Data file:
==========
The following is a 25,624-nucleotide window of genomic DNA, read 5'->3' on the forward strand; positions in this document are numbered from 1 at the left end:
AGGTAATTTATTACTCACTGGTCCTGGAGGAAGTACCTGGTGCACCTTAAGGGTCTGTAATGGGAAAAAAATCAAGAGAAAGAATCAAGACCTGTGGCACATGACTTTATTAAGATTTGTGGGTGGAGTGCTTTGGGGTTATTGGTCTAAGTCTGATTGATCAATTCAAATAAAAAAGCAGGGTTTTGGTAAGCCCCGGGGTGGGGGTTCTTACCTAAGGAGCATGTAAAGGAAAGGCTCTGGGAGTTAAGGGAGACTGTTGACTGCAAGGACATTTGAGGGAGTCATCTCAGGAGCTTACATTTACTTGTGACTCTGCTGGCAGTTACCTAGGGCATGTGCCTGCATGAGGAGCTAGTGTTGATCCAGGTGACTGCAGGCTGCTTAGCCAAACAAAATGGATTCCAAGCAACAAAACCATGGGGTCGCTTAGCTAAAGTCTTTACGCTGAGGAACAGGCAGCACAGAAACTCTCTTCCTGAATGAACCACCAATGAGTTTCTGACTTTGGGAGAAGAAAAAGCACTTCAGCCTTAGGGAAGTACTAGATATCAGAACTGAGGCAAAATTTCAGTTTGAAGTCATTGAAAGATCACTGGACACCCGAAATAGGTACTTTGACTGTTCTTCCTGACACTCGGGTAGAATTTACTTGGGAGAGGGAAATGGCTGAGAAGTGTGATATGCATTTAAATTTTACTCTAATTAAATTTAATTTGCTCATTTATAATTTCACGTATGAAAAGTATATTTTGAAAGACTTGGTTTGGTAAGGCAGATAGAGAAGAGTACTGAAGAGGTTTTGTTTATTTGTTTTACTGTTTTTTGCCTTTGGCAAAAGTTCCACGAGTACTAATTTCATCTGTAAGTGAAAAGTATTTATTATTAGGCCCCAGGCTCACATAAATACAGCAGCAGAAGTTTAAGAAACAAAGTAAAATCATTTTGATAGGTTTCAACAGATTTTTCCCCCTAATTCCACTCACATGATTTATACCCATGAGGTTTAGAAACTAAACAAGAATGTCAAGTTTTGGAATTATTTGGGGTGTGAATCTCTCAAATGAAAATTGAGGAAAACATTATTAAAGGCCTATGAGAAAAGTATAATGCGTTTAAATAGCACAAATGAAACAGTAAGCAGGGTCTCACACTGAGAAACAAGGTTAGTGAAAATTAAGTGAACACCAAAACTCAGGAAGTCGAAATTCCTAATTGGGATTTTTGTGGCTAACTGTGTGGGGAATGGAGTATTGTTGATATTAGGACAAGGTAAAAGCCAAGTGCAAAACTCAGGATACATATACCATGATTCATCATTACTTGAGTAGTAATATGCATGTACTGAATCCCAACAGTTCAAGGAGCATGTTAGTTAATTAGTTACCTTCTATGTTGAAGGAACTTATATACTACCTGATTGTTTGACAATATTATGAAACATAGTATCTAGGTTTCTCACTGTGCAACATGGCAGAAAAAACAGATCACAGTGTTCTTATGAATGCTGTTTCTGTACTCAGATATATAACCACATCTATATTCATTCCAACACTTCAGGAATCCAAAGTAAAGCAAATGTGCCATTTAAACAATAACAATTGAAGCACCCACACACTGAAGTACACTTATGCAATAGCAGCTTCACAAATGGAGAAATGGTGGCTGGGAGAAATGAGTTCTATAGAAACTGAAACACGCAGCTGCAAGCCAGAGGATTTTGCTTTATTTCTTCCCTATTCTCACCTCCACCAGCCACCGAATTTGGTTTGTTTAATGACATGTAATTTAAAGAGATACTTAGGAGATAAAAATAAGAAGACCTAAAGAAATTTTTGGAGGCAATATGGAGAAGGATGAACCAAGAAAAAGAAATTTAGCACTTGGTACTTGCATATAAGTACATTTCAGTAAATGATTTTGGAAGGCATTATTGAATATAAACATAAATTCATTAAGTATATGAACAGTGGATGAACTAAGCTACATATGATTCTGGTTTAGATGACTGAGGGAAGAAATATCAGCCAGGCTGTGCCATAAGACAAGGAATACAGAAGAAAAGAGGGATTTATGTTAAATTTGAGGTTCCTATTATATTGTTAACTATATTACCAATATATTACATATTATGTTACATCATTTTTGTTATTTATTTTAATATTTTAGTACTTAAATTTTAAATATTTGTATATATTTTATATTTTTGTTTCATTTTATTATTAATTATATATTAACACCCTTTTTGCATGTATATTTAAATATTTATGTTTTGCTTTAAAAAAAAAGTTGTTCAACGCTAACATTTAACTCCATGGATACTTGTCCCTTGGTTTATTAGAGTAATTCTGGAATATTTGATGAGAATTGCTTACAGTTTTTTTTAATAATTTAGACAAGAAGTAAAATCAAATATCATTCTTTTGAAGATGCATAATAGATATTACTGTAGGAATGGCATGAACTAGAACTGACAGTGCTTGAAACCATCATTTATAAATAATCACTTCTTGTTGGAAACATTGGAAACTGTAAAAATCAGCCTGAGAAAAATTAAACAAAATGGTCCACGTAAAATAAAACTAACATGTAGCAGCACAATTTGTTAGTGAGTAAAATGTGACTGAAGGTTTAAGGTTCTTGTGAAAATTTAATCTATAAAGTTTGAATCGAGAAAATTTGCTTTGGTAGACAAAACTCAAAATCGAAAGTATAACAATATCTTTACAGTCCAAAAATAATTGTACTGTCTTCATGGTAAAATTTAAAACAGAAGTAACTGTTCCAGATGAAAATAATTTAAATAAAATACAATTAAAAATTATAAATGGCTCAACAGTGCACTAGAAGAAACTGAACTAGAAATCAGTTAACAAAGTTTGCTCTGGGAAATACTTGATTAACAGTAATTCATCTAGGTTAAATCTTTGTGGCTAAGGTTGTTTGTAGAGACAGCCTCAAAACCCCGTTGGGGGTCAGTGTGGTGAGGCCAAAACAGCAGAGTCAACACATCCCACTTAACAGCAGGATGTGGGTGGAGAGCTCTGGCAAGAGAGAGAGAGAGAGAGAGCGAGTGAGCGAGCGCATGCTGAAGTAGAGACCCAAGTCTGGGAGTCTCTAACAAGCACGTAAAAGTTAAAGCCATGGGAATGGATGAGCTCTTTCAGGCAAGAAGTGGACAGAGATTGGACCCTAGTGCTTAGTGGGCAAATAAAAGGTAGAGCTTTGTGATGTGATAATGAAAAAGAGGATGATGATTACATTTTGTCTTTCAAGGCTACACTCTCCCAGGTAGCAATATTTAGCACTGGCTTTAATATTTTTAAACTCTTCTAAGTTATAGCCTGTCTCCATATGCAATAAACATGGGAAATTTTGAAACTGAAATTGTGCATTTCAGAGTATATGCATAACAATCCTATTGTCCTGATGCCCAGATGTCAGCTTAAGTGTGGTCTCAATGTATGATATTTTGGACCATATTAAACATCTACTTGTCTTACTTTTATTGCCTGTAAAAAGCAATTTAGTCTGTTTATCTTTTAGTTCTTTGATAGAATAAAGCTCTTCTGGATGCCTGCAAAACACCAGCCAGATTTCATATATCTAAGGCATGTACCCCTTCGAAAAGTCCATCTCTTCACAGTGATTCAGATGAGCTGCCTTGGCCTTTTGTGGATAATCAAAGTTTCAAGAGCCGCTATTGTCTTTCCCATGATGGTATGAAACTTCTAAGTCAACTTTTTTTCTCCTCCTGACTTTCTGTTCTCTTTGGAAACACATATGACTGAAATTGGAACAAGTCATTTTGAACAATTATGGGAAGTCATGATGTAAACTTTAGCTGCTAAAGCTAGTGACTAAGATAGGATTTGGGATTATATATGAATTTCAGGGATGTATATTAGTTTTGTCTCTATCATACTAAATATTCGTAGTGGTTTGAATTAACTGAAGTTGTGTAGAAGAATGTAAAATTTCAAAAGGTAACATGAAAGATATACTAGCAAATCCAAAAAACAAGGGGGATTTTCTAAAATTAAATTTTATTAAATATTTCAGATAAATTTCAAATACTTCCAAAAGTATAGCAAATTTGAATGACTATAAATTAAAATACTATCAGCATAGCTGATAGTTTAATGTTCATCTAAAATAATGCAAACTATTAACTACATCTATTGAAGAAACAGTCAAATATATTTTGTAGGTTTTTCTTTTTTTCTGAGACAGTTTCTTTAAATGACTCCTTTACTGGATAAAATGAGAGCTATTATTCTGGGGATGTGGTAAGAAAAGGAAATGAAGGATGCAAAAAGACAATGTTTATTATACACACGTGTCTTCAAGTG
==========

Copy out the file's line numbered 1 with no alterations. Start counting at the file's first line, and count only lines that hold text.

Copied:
The following is a 25,624-nucleotide window of genomic DNA, read 5'->3' on the forward strand; positions in this document are numbered from 1 at the left end: